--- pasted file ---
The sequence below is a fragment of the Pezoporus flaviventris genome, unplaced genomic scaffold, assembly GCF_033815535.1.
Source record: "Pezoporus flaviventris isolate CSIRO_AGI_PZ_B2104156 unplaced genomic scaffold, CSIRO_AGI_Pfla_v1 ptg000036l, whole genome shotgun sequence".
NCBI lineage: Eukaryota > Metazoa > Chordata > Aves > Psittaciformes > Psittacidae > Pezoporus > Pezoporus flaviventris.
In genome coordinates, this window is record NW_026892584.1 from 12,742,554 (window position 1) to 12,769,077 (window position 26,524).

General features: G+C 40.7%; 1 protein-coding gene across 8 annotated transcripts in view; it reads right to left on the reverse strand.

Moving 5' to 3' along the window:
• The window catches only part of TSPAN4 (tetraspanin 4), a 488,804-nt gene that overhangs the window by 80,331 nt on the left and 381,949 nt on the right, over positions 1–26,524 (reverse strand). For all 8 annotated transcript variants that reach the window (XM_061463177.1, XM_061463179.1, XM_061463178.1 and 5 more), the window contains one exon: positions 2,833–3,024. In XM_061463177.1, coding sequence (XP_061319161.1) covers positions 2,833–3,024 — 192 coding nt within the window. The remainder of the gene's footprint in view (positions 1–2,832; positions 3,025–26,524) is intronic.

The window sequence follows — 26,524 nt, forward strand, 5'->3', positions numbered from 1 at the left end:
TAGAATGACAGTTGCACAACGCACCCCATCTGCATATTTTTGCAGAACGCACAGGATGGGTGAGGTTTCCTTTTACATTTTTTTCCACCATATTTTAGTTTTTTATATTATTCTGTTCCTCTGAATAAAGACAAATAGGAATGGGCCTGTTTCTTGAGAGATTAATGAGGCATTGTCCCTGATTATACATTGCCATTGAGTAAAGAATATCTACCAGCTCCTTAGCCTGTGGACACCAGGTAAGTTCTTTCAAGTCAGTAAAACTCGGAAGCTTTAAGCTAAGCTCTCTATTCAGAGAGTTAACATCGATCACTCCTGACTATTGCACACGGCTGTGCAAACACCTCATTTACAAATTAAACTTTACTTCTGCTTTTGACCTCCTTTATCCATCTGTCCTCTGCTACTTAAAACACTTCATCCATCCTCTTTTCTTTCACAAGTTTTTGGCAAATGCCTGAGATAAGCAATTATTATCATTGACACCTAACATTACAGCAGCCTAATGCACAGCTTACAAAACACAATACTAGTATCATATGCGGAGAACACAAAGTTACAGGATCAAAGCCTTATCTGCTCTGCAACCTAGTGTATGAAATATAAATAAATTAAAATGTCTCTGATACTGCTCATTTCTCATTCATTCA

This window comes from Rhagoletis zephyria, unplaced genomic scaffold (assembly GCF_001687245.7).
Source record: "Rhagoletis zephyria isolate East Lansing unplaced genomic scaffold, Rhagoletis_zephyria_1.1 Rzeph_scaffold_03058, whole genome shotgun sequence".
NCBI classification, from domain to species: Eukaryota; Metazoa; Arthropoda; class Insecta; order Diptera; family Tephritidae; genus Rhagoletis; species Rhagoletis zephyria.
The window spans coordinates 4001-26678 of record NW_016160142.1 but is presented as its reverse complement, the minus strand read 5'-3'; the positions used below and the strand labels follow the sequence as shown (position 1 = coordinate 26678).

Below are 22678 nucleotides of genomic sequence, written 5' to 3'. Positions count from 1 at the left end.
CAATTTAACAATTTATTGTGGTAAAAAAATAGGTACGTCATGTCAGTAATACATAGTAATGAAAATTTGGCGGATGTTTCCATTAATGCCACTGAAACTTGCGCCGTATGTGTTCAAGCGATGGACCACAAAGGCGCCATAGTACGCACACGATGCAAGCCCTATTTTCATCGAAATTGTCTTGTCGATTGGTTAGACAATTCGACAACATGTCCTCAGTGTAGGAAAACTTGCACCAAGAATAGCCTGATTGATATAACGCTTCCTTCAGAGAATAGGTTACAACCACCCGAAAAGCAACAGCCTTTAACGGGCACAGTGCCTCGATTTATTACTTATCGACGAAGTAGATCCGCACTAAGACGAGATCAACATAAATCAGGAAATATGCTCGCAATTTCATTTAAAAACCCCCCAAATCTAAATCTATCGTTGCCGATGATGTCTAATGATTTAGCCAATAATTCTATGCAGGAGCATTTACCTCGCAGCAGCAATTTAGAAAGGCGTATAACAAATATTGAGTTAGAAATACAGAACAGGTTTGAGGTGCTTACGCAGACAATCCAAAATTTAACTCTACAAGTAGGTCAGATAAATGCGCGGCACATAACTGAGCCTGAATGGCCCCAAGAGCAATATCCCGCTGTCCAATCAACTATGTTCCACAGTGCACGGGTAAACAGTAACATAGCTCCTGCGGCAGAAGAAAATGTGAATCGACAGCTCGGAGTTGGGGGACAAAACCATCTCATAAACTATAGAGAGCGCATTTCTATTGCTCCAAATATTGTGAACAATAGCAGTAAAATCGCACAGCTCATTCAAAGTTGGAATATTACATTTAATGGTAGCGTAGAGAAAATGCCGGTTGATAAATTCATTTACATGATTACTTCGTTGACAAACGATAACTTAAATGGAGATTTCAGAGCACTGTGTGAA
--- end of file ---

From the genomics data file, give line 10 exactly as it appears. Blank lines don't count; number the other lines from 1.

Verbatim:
This window comes from Rhagoletis zephyria, unplaced genomic scaffold (assembly GCF_001687245.7).